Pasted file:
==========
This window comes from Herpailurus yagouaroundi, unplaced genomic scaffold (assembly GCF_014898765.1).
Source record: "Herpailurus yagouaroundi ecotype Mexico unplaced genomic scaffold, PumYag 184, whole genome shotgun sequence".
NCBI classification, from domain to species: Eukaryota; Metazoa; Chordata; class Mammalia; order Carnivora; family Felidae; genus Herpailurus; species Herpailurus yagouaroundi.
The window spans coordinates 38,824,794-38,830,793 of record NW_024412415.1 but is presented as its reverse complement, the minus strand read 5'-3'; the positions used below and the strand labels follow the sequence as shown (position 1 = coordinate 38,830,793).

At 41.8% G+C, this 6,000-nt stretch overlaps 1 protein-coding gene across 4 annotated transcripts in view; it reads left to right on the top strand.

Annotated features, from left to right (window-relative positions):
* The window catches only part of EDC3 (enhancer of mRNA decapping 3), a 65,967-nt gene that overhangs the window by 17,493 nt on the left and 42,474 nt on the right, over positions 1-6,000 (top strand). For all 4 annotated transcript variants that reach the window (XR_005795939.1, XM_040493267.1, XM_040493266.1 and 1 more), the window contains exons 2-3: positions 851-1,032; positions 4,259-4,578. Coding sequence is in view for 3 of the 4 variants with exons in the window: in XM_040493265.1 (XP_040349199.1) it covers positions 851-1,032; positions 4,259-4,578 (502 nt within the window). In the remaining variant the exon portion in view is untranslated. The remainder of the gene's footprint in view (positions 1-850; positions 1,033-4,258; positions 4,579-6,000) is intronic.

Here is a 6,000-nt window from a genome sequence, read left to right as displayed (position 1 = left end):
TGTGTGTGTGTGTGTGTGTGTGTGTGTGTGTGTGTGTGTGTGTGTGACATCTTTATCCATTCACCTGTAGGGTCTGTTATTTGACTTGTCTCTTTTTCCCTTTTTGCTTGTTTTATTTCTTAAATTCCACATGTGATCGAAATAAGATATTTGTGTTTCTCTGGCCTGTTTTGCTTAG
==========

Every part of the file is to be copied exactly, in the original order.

This window comes from Herpailurus yagouaroundi, unplaced genomic scaffold (assembly GCF_014898765.1).
Source record: "Herpailurus yagouaroundi ecotype Mexico unplaced genomic scaffold, PumYag 184, whole genome shotgun sequence".
NCBI classification, from domain to species: Eukaryota; Metazoa; Chordata; class Mammalia; order Carnivora; family Felidae; genus Herpailurus; species Herpailurus yagouaroundi.
The window spans coordinates 38,824,794-38,830,793 of record NW_024412415.1 but is presented as its reverse complement, the minus strand read 5'-3'; the positions used below and the strand labels follow the sequence as shown (position 1 = coordinate 38,830,793).

At 41.8% G+C, this 6,000-nt stretch overlaps 1 protein-coding gene across 4 annotated transcripts in view; it reads left to right on the top strand.

Annotated features, from left to right (window-relative positions):
* The window catches only part of EDC3 (enhancer of mRNA decapping 3), a 65,967-nt gene that overhangs the window by 17,493 nt on the left and 42,474 nt on the right, over positions 1-6,000 (top strand). For all 4 annotated transcript variants that reach the window (XR_005795939.1, XM_040493267.1, XM_040493266.1 and 1 more), the window contains exons 2-3: positions 851-1,032; positions 4,259-4,578. Coding sequence is in view for 3 of the 4 variants with exons in the window: in XM_040493265.1 (XP_040349199.1) it covers positions 851-1,032; positions 4,259-4,578 (502 nt within the window). In the remaining variant the exon portion in view is untranslated. The remainder of the gene's footprint in view (positions 1-850; positions 1,033-4,258; positions 4,579-6,000) is intronic.

Here is a 6,000-nt window from a genome sequence, read left to right as displayed (position 1 = left end):
TGTGTGTGTGTGTGTGTGTGTGTGTGTGTGTGTGTGTGTGTGTGTGACATCTTTATCCATTCACCTGTAGGGTCTGTTATTTGACTTGTCTCTTTTTCCCTTTTTGCTTGTTTTATTTCTTAAATTCCACATGTGATCGAAATAAGATATTTGTGTTTCTCTGGCCTGTTTTGCTTAG